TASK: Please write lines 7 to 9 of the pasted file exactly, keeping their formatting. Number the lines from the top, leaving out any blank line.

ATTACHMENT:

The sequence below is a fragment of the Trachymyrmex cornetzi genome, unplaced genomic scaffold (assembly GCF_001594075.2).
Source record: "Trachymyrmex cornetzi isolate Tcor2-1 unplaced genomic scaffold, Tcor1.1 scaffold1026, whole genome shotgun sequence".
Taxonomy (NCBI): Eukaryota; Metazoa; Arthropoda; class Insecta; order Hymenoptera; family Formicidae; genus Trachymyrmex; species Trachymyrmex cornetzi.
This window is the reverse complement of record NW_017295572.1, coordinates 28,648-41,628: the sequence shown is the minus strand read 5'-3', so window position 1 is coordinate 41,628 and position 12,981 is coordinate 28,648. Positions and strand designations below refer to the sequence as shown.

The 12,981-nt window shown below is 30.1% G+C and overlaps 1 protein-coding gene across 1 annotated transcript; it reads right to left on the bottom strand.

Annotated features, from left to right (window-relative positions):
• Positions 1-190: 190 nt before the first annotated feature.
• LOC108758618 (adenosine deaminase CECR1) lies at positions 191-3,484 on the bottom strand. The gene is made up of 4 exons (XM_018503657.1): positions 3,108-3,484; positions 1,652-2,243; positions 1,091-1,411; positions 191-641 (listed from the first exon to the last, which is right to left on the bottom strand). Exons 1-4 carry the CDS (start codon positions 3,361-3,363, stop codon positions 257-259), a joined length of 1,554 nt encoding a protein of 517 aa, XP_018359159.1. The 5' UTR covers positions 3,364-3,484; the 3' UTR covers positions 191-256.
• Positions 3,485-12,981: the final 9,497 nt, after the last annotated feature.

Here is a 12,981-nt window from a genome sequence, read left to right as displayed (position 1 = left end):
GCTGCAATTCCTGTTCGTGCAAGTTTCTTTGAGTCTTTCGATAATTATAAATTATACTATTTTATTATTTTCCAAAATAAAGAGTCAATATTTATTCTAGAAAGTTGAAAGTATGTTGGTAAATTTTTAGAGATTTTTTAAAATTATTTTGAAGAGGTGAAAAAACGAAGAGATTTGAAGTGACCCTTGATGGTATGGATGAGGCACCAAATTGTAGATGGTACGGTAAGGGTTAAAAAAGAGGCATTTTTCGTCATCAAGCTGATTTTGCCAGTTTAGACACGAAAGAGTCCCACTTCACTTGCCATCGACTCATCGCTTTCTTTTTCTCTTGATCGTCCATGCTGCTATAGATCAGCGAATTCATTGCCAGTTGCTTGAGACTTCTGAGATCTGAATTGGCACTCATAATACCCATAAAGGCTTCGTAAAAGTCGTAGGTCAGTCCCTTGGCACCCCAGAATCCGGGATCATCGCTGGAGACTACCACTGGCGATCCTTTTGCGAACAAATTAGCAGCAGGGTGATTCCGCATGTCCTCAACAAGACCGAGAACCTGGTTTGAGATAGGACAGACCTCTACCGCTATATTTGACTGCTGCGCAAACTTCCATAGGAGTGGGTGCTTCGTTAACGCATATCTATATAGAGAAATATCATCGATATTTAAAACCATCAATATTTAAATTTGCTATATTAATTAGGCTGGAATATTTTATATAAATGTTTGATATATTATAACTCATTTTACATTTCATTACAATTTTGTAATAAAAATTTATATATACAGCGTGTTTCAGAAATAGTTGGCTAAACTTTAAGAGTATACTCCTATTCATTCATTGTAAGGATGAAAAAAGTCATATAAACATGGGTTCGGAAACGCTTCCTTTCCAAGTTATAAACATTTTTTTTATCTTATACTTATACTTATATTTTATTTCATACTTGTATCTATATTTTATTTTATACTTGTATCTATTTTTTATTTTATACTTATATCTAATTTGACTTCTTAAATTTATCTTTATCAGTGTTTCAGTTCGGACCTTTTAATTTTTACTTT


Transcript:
• Positions 1-190: 190 nt before the first annotated feature.
• LOC108758618 (adenosine deaminase CECR1) lies at positions 191-3,484 on the bottom strand. The gene is made up of 4 exons (XM_018503657.1): positions 3,108-3,484; positions 1,652-2,243; positions 1,091-1,411; positions 191-641 (listed from the first exon to the last, which is right to left on the bottom strand). Exons 1-4 carry the CDS (start codon positions 3,361-3,363, stop codon positions 257-259), a joined length of 1,554 nt encoding a protein of 517 aa, XP_018359159.1. The 5' UTR covers positions 3,364-3,484; the 3' UTR covers positions 191-256.
• Positions 3,485-12,981: the final 9,497 nt, after the last annotated feature.